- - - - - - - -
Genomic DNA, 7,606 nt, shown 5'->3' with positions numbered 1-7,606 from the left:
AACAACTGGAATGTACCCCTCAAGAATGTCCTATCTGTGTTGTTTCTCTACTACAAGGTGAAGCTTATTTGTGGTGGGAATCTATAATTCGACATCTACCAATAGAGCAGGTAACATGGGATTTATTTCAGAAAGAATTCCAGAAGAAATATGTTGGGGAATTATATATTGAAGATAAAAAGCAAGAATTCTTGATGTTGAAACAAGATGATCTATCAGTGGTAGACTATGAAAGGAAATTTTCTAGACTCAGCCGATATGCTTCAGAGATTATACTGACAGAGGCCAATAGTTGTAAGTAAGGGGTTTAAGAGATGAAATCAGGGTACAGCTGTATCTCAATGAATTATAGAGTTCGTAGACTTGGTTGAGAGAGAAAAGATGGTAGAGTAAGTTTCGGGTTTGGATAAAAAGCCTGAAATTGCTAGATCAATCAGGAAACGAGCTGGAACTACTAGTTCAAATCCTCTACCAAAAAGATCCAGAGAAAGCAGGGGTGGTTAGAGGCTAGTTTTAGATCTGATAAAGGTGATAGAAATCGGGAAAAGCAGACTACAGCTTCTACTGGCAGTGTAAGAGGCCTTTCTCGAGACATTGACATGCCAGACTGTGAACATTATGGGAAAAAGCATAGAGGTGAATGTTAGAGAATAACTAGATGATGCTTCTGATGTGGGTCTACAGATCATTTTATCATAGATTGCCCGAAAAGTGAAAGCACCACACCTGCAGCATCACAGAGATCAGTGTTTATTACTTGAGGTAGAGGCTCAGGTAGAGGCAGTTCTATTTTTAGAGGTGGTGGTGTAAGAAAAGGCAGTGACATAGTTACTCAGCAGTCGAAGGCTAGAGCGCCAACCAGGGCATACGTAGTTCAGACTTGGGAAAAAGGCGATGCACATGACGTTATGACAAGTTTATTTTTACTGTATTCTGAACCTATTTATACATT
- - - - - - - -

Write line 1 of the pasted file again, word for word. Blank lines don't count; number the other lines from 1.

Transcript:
Genomic DNA, 7,606 nt, shown 5'->3' with positions numbered 1-7,606 from the left: